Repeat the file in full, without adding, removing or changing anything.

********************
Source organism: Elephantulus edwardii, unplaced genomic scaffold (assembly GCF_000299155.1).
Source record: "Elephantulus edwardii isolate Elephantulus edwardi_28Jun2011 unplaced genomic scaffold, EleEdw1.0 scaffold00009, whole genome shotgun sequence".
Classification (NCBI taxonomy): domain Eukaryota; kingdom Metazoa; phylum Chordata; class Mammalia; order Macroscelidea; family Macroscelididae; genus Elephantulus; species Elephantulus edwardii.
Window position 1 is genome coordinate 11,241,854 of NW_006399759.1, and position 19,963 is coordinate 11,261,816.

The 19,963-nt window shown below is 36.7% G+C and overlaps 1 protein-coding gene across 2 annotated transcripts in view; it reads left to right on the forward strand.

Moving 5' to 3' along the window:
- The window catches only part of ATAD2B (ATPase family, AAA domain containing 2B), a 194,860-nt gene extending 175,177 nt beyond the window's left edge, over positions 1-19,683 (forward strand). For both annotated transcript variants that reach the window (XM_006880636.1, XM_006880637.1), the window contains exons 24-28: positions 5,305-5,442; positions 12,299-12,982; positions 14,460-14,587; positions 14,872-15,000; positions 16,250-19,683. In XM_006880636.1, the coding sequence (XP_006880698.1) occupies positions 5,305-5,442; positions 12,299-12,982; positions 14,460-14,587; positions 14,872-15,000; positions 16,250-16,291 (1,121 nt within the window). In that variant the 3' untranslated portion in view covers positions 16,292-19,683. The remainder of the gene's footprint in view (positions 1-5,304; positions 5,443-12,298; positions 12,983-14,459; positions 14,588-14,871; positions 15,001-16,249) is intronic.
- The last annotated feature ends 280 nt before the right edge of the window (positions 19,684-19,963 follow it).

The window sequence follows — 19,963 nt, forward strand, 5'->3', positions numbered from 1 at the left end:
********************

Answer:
Source organism: Elephantulus edwardii, unplaced genomic scaffold (assembly GCF_000299155.1).
Source record: "Elephantulus edwardii isolate Elephantulus edwardi_28Jun2011 unplaced genomic scaffold, EleEdw1.0 scaffold00009, whole genome shotgun sequence".
Classification (NCBI taxonomy): domain Eukaryota; kingdom Metazoa; phylum Chordata; class Mammalia; order Macroscelidea; family Macroscelididae; genus Elephantulus; species Elephantulus edwardii.
Window position 1 is genome coordinate 11,241,854 of NW_006399759.1, and position 19,963 is coordinate 11,261,816.

The 19,963-nt window shown below is 36.7% G+C and overlaps 1 protein-coding gene across 2 annotated transcripts in view; it reads left to right on the forward strand.

Moving 5' to 3' along the window:
- The window catches only part of ATAD2B (ATPase family, AAA domain containing 2B), a 194,860-nt gene extending 175,177 nt beyond the window's left edge, over positions 1-19,683 (forward strand). For both annotated transcript variants that reach the window (XM_006880636.1, XM_006880637.1), the window contains exons 24-28: positions 5,305-5,442; positions 12,299-12,982; positions 14,460-14,587; positions 14,872-15,000; positions 16,250-19,683. In XM_006880636.1, the coding sequence (XP_006880698.1) occupies positions 5,305-5,442; positions 12,299-12,982; positions 14,460-14,587; positions 14,872-15,000; positions 16,250-16,291 (1,121 nt within the window). In that variant the 3' untranslated portion in view covers positions 16,292-19,683. The remainder of the gene's footprint in view (positions 1-5,304; positions 5,443-12,298; positions 12,983-14,459; positions 14,588-14,871; positions 15,001-16,249) is intronic.
- The last annotated feature ends 280 nt before the right edge of the window (positions 19,684-19,963 follow it).

The window sequence follows — 19,963 nt, forward strand, 5'->3', positions numbered from 1 at the left end: